Review: Of Mice and Men. Cambridge Arts Theatre

Of Mice & Men

Cambridge Arts Theatre

19th April 2023

Taken from John Steinbeck’s classic 1937 novella, this Depression-Era tale sees farm-hands George Milton (played here by Tom McCall) and Lennie Small (William Young) on the road and looking for work, having been forced to leave their last job after Lennie got into trouble.  Between George’s smarts and Lennie’s brawn, they successfully find employment on a farm in Soledad, and begin to get to know the other workers.  The work is tough and things seems bleak, but George has a plan for a better life, and tells the child-like Lennie nightly of how good the future will be.  His optimism begins to rub off on some of the other workers, but a constant fear hangs over their heads, as George is soon reminded of the things that Lennie is capable of, and the plays questions whether they’re predestined to fail from their own shortcomings despite their “best laid plans”.

A staple of classic literature still taught in schools today, “Of Mice & Men” has lost none of its power in its 85-year-legacy.  The tight connection between its characters and the questions it asks about humanity, optimism and destiny still hit home to this day, and Director Iqbal Khan’s new production delivers this brilliantly.  The play has recently enjoyed a successful run at the Birmingham Rep (where Khan is the Associate Director), and is now enjoying a short UK tour, which this week performs at the Cambridge Arts Theatre.

Khan’s sense of vision for this production is hugely impressive.  The play feels modern in its delivery and how it presents itself, but Khan also keeps things faithful to the source material and Steinbeck’s language, although some of the more controversial language has been amended, and a few additions have been made to flesh out certain characters (Curley’s Wife, in particular, relieving some of the misogynistic tones of the novella).  Khan creates an atmospheric tension throughout the play, and a great sense of foreboding as the inevitable futures of the play’s flawed characters loom ever closer.  The pace does falter at times, particularly during the lengthy first act, but it keeps an almost magnetic grip on its audience, created not only by some excellent performances but also Ciaran Bagnall’s stark-but-stunning set and lighting design.  The sparse staging of dark wood and cutting shards of light brilliantly convey an oppressive landscape somehow filled with emptiness, much like the lives of its characters, and a daring construction of wooden slats hang overhead which act as a constant reminder of a looming inescapable future.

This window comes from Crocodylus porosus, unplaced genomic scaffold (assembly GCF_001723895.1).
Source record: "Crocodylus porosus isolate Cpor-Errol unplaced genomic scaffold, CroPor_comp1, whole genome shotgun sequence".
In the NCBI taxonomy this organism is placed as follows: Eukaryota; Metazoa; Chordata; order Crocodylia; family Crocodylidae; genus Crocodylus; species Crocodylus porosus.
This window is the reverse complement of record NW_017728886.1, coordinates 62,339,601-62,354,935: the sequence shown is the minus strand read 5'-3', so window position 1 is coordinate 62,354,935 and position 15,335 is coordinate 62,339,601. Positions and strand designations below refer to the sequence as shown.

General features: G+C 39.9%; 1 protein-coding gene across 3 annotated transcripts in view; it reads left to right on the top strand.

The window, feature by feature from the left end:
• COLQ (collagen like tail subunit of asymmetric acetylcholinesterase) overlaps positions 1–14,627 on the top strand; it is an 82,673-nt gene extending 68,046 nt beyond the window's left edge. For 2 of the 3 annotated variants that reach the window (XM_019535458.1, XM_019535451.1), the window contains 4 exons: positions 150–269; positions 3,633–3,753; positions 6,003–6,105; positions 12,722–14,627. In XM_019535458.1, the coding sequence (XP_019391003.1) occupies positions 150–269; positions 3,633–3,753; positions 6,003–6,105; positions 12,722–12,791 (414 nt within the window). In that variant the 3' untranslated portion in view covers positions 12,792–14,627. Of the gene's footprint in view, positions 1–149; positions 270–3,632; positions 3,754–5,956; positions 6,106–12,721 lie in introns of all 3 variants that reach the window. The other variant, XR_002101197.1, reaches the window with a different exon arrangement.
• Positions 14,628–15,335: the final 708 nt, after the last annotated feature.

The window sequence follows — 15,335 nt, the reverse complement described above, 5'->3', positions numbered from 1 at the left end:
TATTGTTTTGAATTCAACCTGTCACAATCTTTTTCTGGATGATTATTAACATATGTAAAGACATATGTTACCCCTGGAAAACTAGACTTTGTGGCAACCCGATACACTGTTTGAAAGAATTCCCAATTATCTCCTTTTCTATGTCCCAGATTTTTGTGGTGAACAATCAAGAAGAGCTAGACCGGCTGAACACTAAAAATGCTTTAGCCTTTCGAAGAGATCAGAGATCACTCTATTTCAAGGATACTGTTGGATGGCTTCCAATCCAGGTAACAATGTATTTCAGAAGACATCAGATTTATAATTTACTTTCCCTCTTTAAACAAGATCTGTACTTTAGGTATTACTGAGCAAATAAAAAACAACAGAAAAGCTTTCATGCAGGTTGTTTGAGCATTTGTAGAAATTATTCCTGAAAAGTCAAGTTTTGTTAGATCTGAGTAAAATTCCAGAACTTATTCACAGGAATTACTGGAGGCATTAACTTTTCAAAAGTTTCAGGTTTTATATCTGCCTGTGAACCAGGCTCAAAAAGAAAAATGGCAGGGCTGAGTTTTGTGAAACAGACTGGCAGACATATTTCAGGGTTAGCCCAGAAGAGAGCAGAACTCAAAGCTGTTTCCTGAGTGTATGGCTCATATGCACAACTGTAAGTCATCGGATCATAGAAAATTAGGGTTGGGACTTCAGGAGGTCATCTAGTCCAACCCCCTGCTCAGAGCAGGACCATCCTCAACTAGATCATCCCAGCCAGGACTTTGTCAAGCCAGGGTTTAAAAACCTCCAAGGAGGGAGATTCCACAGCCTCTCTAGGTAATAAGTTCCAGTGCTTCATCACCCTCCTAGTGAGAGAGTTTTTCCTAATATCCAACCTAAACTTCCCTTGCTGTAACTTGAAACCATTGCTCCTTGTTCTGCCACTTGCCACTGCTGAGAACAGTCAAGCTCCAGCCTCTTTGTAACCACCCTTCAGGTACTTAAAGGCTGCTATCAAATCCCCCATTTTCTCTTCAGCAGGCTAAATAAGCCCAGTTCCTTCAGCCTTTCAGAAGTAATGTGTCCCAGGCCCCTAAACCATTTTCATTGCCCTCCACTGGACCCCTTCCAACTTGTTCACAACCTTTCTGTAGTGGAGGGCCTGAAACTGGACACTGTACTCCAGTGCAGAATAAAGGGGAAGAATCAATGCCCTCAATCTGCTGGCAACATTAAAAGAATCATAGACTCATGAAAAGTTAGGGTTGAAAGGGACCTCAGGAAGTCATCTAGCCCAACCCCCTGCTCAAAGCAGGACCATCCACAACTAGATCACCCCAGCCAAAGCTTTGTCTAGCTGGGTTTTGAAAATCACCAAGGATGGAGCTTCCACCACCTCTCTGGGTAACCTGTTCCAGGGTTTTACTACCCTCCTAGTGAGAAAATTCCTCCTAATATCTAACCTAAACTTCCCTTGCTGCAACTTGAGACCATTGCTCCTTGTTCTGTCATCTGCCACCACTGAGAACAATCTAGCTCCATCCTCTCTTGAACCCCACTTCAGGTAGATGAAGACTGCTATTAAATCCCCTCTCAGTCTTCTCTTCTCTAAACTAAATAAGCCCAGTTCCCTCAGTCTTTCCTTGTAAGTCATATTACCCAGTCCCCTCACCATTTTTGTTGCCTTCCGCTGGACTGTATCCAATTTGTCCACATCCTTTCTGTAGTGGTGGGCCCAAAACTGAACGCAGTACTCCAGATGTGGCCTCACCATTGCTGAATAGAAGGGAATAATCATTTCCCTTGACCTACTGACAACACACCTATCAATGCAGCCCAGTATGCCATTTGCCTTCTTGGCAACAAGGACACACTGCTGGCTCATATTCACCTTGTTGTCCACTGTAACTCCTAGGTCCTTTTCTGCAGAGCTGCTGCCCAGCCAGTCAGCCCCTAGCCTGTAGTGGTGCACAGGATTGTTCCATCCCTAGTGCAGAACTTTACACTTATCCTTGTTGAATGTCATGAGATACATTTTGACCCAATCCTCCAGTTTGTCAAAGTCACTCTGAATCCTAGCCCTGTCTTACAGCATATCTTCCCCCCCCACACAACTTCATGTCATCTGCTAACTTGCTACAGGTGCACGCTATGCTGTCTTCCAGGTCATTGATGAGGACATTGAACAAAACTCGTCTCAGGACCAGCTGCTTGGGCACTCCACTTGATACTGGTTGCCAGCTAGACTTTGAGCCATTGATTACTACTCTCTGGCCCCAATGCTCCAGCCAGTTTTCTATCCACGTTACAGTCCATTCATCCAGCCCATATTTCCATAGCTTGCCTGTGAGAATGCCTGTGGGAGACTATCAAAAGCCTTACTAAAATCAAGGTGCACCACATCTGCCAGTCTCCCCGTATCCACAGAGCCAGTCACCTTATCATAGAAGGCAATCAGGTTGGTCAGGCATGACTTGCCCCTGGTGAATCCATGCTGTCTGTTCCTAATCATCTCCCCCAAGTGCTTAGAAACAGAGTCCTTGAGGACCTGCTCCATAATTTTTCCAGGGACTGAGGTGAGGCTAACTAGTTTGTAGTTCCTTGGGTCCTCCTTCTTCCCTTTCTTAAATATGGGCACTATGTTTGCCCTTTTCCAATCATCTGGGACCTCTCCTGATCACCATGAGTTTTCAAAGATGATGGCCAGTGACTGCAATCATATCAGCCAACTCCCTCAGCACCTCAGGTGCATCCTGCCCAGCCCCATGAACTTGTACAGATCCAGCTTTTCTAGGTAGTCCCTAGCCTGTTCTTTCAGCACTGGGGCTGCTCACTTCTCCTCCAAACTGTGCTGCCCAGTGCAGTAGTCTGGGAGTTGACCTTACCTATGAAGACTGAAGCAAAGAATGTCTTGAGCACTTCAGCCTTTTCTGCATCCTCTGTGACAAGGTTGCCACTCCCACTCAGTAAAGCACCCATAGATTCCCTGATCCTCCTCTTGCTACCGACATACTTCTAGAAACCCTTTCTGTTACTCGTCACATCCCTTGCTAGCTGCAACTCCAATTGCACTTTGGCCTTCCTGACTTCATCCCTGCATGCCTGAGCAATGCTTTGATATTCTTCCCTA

The assembled cast do a uniformly impressive job and give layered, nuanced performances.  Tom McCall’s George is the glue that holds the show together, and McCall gives an excellent turn as a man trying to make good in the face of unavoidable failure.  William Young has battled complex learning difficulties, and he embodies Lennie with such authenticity that the already-powerful material is elevated to another level and it hits harder (particularly the tragic ending, which is delivered beautifully by both men). He really does feel like he’s lived Lennie’s experiences and faced these challenges, and the resulting impact of Young being able to turn his disability into art is hugely affecting.  Lee Ravitz gives fantastic characterisation to his portrayal of old-timer Candy, although his Deep South drawl can be hard to follow and some key plot points get lost within his dialogue, so it’s worth reading (or re-reading) the novella before seeing the production. 

‘Of Mice & Men’ could never be described as “feel-good entertainment, but this is a powerful and evocative play which deserves to be seen.  You may know what ending awaits you, but Khan ensures that you’ll feel its power all the same. The first act could do with a bit of trimming, and it’s not an easy watch at times, but it is an important one and comes highly recommended.

‘Of Mice & Men’ runs at the Cambridge Arts Theatre until Saturday 22nd April 2023 before visiting Malvern, Bath and Leeds.
Performance runtime 2 hours 45 minutes including interval.


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